can someone clarify when white space is significant in rules in Perl 6 grammars? I am learning some by trial and error, but can't seem to find the actual rules in the documentation.

Example 1:

rule number {
    <pm> \d '.'? \d*[ <pm> \d* ]?

rule pm {
    [ '+' || '-' ]?

Will match a number 2.68156e+154, and not care about the spaces that are present in rule number. However, if I add a space after \d*, it will fail. (i.e. <pm> \d '.'? \d* [ <pm> \d* ]? fails).

Example 2: If I am trying to find literals in the middle of a word, then spacing around them are important. I.e., in finding the entry Double_t Delta_phi_R_1_9_pTproj_13_dat_cent_fx3001[52] = {

grammar TOP {
    ^ .*? <word-to-find> .* ?
rule word-to-find {

Will find the word. However, if the definition of the rule word-to-find is changed to : fx or \w* fx\w* or \w*fx \w* then it won't make a match.

Also, then definition '[52]' will match, while the definition 'fx[52]' will not.

Thanks for any insight. A pointer to the proper point in the documentation would help greatly! Thanks,

  • 2
    I recommend using token instead of rule, and adding <.ws> manually. Feb 20, 2018 at 20:18
  • @BradGilbert is your recommendation for this specific case or intended to be more general?
    – donaldh
    Feb 21, 2018 at 9:40

2 Answers 2


In a rule, whitespace is turned into a <.ws> (that is, a non-capturing call to the ws token) except:

  • At the start of the rule, before the first atom
  • At the start of a [ (group) or ( (positional capture)
  • After ||, |, and &
  • After a variable declaration (:my $x = 'foo';)
  • After a code block
  • After the % operator for introducing a separator
  • After the ~ goal-matching operator
  • After an internal modifier (such as :i)
  • Inside of a construct like $<var> = x

Or, probably easier to remember, it will be inserted after any construct that could match some characters and after any zero-width assertion.

An important design goal in these rules is to never insert <.ws> somewhere that impedes Longest Token Matching. For example, consider rule foo:sym<ba> { [ bar | baz ] }, which is equivalent to token foo:sym<ba> { [ bar <.ws> | baz <.ws> ] <.ws> }. The default ws implementation is non-declarative (thanks to its use of <!ww>), meaning that it would break longest token matching both at the protoregex level were it inserted at the start of the rule, or at the alternation level were it inserted at the start of the group or after |.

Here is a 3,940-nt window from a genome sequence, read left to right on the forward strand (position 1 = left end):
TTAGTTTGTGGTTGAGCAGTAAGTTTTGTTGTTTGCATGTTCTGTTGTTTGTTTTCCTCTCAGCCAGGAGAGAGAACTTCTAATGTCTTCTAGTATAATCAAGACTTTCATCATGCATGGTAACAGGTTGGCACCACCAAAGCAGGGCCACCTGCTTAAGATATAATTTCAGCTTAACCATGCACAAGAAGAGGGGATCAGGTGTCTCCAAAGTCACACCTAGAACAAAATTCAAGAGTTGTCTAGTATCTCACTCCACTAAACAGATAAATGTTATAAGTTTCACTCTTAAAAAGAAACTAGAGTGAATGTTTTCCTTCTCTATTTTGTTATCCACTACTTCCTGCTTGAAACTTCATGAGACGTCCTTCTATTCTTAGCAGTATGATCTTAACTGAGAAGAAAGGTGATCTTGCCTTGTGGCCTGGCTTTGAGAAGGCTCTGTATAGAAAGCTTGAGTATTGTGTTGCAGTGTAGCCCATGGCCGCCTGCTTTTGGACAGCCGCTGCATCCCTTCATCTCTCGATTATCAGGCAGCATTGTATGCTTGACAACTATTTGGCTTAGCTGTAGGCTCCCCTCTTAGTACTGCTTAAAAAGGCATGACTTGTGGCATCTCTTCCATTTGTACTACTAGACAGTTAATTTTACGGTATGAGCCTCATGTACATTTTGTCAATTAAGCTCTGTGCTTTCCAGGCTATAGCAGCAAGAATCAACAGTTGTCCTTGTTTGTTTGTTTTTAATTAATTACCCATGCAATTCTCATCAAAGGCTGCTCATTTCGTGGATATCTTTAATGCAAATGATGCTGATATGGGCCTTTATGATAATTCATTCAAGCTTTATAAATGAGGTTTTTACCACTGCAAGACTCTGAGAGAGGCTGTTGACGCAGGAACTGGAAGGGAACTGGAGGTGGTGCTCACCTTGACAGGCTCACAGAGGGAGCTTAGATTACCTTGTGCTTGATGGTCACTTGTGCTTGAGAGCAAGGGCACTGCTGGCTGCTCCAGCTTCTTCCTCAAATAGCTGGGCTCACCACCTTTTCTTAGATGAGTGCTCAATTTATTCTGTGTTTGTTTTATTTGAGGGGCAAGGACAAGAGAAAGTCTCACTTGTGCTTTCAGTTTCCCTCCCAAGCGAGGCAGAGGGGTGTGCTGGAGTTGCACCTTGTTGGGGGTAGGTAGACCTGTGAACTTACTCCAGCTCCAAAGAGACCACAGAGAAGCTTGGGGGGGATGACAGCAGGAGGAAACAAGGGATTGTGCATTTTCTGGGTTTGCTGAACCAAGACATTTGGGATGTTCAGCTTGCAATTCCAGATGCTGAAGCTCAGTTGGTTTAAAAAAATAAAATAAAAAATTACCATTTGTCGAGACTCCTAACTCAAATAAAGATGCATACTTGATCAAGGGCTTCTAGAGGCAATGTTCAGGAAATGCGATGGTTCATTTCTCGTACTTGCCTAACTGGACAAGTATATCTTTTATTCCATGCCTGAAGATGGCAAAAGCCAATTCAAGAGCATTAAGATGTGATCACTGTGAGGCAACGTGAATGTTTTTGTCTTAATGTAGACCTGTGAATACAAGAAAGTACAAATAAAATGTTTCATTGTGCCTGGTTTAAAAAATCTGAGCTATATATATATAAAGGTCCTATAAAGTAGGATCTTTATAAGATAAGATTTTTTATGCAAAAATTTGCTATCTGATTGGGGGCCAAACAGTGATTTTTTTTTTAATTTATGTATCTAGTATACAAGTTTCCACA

Note that these rules only apply to rule, not to token and regex. They can be switched on at any point using :s and switched off using :!s in any of those, however (rule really just means "pretend there's a :s at the start").

Finally, the ws rule (which defaults to token ws { <!ww> \s* }) can be overridden in a grammar to define what whitespace means in the language being parsed.

  • 2
    Just for the record, I think there is currently a bug in rakudo that always interprets <.ws> as non-declarative, even if you override it in with a purely declarative token.
    – moritz
    Feb 21, 2018 at 6:07
  • 1
    @JonathanWorthington thanks! For clarification (perhaps I'm just bad with the Perl6 docs), what is the token foo:sym<ba> syntax? Specifically, is : an adverb here, or some kind of C++-like namespace? Similarly, what are the brackets <> doing the token's name? mille grazie
    – dave
    Feb 22, 2018 at 13:47
  • 1
    @dave It's protoregex syntax: a way of spreading members of an alternation over many tokens/rules instead (which further allows roles or subclasses to add to the alternation). See docs.perl6.org/syntax/Proto%20regexes.html for more. Feb 22, 2018 at 17:21

can someone clarify when white space is significant in rules in Perl 6 grammars?

When :sigspace is in effect.

I'll provide a little more detail below. If you or anyone else reading this needs further details, let me know via comments and I'll expand further.

First, let's eliminate one possible source of confusion, namely the meaning of the words rule and regex in the context of Perl 6, before I provide the doc link.

The word rule may be used in either a generic sense ("the regular expression, string matching and general-purpose parsing facility of Perl 6") or as a keyword (rule). Similarly, regex may be used to mean much the same thing as the generic rule or as a keyword (regex).

With that preamble out of the way, here's a link to the :sigspace doc section.

Note that the rule keyword implicitly inserts a :sigspace such that it takes effect immediately following the first atom in the declared rule, and that the effect is lexical. See @smls's answer to another SO question, especially the first two bullet points, for detailed discussion of these two important details.

You may also find my answer to another SO question dealing with whitespace/tokenization helpful.


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